During this affair an event occurred which illustrates the marvelous power of Tecumseh's personality. While some of the American prisoners were being conducted to the boats, they were savagely attacked by a band of strange Indians. These warriors, who had taken no part in the engagement, greatly outnumbered the guard. Forty of the prisoners had already been put to death before a messenger set off at full speed to Tecumseh with news of this horrible outrage. The Indian leader rode rapidly towards the scene of the massacre, which was then at its height. Throwing himself from his horse, he grasped the two nearest savages and hurled them violently to the ground. Brandishing his tomahawk, he rushed among the Indians, and in a voice of thunder forbade them to touch another prisoner. The massacre ceased instantly, and, awed by Tecumseh's presence and threatening manner, the savages disappeared into the woods.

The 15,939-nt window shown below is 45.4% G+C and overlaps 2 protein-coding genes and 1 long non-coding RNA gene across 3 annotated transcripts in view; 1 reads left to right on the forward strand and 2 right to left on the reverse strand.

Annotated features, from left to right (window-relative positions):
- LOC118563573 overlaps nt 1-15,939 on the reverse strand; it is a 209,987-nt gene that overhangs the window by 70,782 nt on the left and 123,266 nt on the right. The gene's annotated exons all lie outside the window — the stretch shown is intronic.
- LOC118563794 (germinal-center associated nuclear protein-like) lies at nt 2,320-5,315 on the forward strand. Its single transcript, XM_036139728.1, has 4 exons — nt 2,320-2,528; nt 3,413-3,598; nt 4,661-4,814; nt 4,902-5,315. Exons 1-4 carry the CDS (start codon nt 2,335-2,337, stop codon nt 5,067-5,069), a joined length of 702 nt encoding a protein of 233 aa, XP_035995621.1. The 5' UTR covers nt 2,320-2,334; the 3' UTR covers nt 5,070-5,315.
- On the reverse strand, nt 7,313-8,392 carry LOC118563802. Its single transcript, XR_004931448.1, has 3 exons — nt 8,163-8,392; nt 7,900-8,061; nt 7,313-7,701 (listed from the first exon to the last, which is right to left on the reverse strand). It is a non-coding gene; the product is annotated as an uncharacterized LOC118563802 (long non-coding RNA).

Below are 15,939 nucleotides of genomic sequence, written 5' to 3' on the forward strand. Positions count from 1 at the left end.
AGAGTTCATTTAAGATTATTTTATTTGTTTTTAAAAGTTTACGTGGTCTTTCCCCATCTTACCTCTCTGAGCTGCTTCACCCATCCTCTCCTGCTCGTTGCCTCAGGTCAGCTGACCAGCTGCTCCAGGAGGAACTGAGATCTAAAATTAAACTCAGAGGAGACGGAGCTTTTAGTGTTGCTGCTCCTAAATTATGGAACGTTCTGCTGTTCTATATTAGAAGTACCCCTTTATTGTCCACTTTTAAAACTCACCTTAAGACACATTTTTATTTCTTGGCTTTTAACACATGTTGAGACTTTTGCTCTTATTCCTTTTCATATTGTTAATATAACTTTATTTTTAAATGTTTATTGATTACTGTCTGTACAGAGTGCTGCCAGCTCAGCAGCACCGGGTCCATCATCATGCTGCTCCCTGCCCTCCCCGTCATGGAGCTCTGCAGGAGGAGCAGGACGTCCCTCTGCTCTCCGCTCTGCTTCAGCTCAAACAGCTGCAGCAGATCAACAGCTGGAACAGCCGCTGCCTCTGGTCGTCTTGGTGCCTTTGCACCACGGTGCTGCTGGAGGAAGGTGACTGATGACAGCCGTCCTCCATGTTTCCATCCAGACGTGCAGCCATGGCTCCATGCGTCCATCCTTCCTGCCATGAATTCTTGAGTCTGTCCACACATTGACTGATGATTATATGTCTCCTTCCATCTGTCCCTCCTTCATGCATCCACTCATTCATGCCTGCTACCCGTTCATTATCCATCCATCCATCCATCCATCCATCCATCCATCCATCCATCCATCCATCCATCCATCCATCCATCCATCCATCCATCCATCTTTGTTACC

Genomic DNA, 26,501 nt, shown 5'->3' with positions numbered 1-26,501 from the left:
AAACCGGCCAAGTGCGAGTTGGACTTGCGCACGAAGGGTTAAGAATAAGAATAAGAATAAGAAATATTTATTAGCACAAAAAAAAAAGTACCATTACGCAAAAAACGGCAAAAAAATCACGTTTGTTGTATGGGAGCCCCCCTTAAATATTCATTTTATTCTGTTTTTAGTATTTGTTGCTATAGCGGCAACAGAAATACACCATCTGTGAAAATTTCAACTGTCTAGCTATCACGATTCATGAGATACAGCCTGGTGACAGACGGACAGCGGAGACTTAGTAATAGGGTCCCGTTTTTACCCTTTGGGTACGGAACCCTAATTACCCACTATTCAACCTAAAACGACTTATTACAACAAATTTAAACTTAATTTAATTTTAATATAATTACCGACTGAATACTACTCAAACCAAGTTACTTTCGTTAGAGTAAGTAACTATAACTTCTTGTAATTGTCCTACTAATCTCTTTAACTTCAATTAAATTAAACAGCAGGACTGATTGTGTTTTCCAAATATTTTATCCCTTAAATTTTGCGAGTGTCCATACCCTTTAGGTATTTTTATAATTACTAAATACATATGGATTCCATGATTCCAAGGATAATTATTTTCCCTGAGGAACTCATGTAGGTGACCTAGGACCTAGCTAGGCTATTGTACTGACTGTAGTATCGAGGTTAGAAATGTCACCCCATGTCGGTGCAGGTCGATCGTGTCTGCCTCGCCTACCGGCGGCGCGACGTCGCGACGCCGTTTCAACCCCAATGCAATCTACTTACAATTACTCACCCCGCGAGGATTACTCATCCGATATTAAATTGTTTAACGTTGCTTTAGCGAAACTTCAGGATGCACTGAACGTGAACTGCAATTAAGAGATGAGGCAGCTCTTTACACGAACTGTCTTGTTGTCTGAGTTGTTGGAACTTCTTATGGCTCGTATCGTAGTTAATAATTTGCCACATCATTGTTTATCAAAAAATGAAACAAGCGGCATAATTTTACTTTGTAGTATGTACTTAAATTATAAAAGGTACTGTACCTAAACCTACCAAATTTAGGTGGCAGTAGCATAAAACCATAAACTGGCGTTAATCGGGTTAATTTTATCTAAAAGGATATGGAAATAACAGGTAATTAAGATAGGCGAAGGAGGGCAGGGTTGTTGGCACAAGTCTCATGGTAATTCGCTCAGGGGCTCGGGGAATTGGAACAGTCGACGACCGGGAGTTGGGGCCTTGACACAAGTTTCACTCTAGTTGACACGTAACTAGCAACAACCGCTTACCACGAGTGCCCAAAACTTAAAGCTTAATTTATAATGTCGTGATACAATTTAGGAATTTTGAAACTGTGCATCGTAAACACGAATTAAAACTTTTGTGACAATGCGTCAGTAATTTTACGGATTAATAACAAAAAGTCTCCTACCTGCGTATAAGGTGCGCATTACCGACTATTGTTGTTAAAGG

Towards the latter part of July Tecumseh persuaded Procter to make another attempt to take Fort Meigs. After much deliberation the British general finally started up the Maumee with a force of four hundred white soldiers and about three hundred Indians. He took with him also several six-pounders. The troops disembarked on the right bank not far from the fort. Tecumseh, fertile in strategy, had devised a plan by which he hoped to lure the garrison from the fort. His scouts had apprised him that Harrison with a large force was at Sandusky, about sixty miles distant. The chief proposed that the Indians should gain the road which led from Sandusky to Fort Meigs and that a sham battle should be enacted there to deceive the garrison, who would naturally suppose that some of Harrison's force, coming to the fort, were being attacked. They would hasten to the assistance of their comrades, and the British would fall upon them in the rear, while a strong force assailed the fort. The plan met with Procter's approval, and the Indians proceeded to carry it out. Heavy firing was soon heard, and it became so animated that even some of Procter's men believed that a real engagement was in progress. But the garrison made no response, and the mock battle, which lasted about an hour, was finally terminated by a heavy downpour of rain.